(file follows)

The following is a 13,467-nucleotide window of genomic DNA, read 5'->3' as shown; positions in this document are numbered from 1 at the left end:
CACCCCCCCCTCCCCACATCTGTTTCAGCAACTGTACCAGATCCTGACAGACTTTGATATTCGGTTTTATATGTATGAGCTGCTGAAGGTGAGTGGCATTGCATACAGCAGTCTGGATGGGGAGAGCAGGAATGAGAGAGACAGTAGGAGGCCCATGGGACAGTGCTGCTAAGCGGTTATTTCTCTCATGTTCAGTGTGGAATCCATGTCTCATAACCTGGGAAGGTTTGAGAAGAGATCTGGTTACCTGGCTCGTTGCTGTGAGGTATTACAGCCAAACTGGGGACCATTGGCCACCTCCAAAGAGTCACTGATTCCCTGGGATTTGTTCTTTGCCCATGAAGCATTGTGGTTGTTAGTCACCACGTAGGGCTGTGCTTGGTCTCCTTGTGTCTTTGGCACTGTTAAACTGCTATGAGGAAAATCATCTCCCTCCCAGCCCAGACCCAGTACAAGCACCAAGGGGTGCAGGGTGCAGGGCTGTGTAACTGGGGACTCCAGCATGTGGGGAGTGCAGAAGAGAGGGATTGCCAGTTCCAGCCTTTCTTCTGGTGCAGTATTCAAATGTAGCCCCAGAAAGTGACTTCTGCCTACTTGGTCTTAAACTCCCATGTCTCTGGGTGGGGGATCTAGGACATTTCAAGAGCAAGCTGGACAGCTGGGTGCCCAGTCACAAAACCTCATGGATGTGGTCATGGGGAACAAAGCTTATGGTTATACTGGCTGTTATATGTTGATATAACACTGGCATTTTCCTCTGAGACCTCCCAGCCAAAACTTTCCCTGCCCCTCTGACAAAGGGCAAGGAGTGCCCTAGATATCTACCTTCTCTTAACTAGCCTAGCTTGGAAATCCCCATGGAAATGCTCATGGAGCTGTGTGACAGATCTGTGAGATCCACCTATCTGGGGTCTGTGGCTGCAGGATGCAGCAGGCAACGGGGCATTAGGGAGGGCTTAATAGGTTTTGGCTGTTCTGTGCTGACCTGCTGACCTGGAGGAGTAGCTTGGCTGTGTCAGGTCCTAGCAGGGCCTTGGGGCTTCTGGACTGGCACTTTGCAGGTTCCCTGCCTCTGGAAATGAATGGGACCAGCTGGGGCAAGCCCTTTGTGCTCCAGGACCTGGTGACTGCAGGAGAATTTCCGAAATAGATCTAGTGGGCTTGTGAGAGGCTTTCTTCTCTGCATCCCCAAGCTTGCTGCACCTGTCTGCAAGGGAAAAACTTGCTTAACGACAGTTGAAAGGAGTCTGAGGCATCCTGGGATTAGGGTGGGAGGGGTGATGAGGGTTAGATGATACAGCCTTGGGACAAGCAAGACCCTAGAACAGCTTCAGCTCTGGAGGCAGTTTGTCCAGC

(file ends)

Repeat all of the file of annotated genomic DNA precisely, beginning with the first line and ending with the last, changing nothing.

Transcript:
The following is a 13,467-nucleotide window of genomic DNA, read 5'->3' as shown; positions in this document are numbered from 1 at the left end:
CACCCCCCCCTCCCCACATCTGTTTCAGCAACTGTACCAGATCCTGACAGACTTTGATATTCGGTTTTATATGTATGAGCTGCTGAAGGTGAGTGGCATTGCATACAGCAGTCTGGATGGGGAGAGCAGGAATGAGAGAGACAGTAGGAGGCCCATGGGACAGTGCTGCTAAGCGGTTATTTCTCTCATGTTCAGTGTGGAATCCATGTCTCATAACCTGGGAAGGTTTGAGAAGAGATCTGGTTACCTGGCTCGTTGCTGTGAGGTATTACAGCCAAACTGGGGACCATTGGCCACCTCCAAAGAGTCACTGATTCCCTGGGATTTGTTCTTTGCCCATGAAGCATTGTGGTTGTTAGTCACCACGTAGGGCTGTGCTTGGTCTCCTTGTGTCTTTGGCACTGTTAAACTGCTATGAGGAAAATCATCTCCCTCCCAGCCCAGACCCAGTACAAGCACCAAGGGGTGCAGGGTGCAGGGCTGTGTAACTGGGGACTCCAGCATGTGGGGAGTGCAGAAGAGAGGGATTGCCAGTTCCAGCCTTTCTTCTGGTGCAGTATTCAAATGTAGCCCCAGAAAGTGACTTCTGCCTACTTGGTCTTAAACTCCCATGTCTCTGGGTGGGGGATCTAGGACATTTCAAGAGCAAGCTGGACAGCTGGGTGCCCAGTCACAAAACCTCATGGATGTGGTCATGGGGAACAAAGCTTATGGTTATACTGGCTGTTATATGTTGATATAACACTGGCATTTTCCTCTGAGACCTCCCAGCCAAAACTTTCCCTGCCCCTCTGACAAAGGGCAAGGAGTGCCCTAGATATCTACCTTCTCTTAACTAGCCTAGCTTGGAAATCCCCATGGAAATGCTCATGGAGCTGTGTGACAGATCTGTGAGATCCACCTATCTGGGGTCTGTGGCTGCAGGATGCAGCAGGCAACGGGGCATTAGGGAGGGCTTAATAGGTTTTGGCTGTTCTGTGCTGACCTGCTGACCTGGAGGAGTAGCTTGGCTGTGTCAGGTCCTAGCAGGGCCTTGGGGCTTCTGGACTGGCACTTTGCAGGTTCCCTGCCTCTGGAAATGAATGGGACCAGCTGGGGCAAGCCCTTTGTGCTCCAGGACCTGGTGACTGCAGGAGAATTTCCGAAATAGATCTAGTGGGCTTGTGAGAGGCTTTCTTCTCTGCATCCCCAAGCTTGCTGCACCTGTCTGCAAGGGAAAAACTTGCTTAACGACAGTTGAAAGGAGTCTGAGGCATCCTGGGATTAGGGTGGGAGGGGTGATGAGGGTTAGATGATACAGCCTTGGGACAAGCAAGACCCTAGAACAGCTTCAGCTCTGGAGGCAGTTTGTCCAGC